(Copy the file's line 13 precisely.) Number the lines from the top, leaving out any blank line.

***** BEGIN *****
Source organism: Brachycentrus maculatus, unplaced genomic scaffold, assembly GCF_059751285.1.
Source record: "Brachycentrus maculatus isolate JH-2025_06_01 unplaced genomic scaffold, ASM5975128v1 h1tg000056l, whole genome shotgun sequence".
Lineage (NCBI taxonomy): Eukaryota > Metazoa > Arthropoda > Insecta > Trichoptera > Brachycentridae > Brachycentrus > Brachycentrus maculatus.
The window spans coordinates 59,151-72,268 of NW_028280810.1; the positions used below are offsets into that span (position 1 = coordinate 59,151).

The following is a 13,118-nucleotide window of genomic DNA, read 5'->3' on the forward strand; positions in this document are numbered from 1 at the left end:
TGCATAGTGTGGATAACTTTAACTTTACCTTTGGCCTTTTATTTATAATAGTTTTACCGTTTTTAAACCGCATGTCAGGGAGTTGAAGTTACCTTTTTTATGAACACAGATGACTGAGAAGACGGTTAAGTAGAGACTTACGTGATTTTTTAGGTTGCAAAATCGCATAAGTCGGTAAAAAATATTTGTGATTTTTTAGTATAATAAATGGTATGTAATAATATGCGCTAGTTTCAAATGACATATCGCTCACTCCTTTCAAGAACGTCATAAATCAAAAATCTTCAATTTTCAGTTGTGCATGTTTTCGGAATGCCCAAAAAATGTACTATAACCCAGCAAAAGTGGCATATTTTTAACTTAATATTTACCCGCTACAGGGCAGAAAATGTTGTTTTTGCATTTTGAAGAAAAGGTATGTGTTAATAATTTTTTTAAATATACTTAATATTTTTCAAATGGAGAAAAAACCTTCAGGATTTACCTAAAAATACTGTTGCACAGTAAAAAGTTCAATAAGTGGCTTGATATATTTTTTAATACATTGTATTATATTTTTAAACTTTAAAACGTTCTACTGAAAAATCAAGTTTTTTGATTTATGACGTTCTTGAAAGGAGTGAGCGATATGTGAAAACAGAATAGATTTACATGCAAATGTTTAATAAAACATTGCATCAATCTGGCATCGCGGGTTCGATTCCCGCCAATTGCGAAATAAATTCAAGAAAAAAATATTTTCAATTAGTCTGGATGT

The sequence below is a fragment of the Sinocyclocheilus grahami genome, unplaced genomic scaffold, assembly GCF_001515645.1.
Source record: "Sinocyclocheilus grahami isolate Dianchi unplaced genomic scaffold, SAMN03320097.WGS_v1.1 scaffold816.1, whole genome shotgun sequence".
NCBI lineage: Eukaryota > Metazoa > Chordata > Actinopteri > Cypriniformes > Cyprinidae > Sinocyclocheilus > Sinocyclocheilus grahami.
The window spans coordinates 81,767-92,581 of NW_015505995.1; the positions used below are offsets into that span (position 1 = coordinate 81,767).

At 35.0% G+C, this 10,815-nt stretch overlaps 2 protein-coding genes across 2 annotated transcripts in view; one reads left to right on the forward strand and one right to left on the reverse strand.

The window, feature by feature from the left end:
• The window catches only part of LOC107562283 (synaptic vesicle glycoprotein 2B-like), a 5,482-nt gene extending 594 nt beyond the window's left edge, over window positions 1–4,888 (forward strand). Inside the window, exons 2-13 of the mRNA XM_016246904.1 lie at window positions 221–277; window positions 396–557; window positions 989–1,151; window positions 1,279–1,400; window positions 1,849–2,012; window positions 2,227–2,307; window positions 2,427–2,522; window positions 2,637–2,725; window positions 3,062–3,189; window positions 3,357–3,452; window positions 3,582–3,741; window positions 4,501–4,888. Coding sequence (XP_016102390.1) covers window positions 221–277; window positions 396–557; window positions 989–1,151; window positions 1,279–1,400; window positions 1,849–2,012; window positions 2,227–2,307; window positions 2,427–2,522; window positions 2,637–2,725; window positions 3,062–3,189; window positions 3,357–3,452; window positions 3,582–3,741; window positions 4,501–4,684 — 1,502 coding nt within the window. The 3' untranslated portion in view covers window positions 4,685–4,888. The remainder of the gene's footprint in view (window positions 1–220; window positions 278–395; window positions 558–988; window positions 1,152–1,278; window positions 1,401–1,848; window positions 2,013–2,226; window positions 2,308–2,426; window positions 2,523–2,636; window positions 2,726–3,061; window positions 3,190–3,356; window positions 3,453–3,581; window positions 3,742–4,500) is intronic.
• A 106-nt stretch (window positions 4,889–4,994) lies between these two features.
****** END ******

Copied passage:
• The window catches only part of LOC107562283 (synaptic vesicle glycoprotein 2B-like), a 5,482-nt gene extending 594 nt beyond the window's left edge, over window positions 1–4,888 (forward strand). Inside the window, exons 2-13 of the mRNA XM_016246904.1 lie at window positions 221–277; window positions 396–557; window positions 989–1,151; window positions 1,279–1,400; window positions 1,849–2,012; window positions 2,227–2,307; window positions 2,427–2,522; window positions 2,637–2,725; window positions 3,062–3,189; window positions 3,357–3,452; window positions 3,582–3,741; window positions 4,501–4,888. Coding sequence (XP_016102390.1) covers window positions 221–277; window positions 396–557; window positions 989–1,151; window positions 1,279–1,400; window positions 1,849–2,012; window positions 2,227–2,307; window positions 2,427–2,522; window positions 2,637–2,725; window positions 3,062–3,189; window positions 3,357–3,452; window positions 3,582–3,741; window positions 4,501–4,684 — 1,502 coding nt within the window. The 3' untranslated portion in view covers window positions 4,685–4,888. The remainder of the gene's footprint in view (window positions 1–220; window positions 278–395; window positions 558–988; window positions 1,152–1,278; window positions 1,401–1,848; window positions 2,013–2,226; window positions 2,308–2,426; window positions 2,523–2,636; window positions 2,726–3,061; window positions 3,190–3,356; window positions 3,453–3,581; window positions 3,742–4,500) is intronic.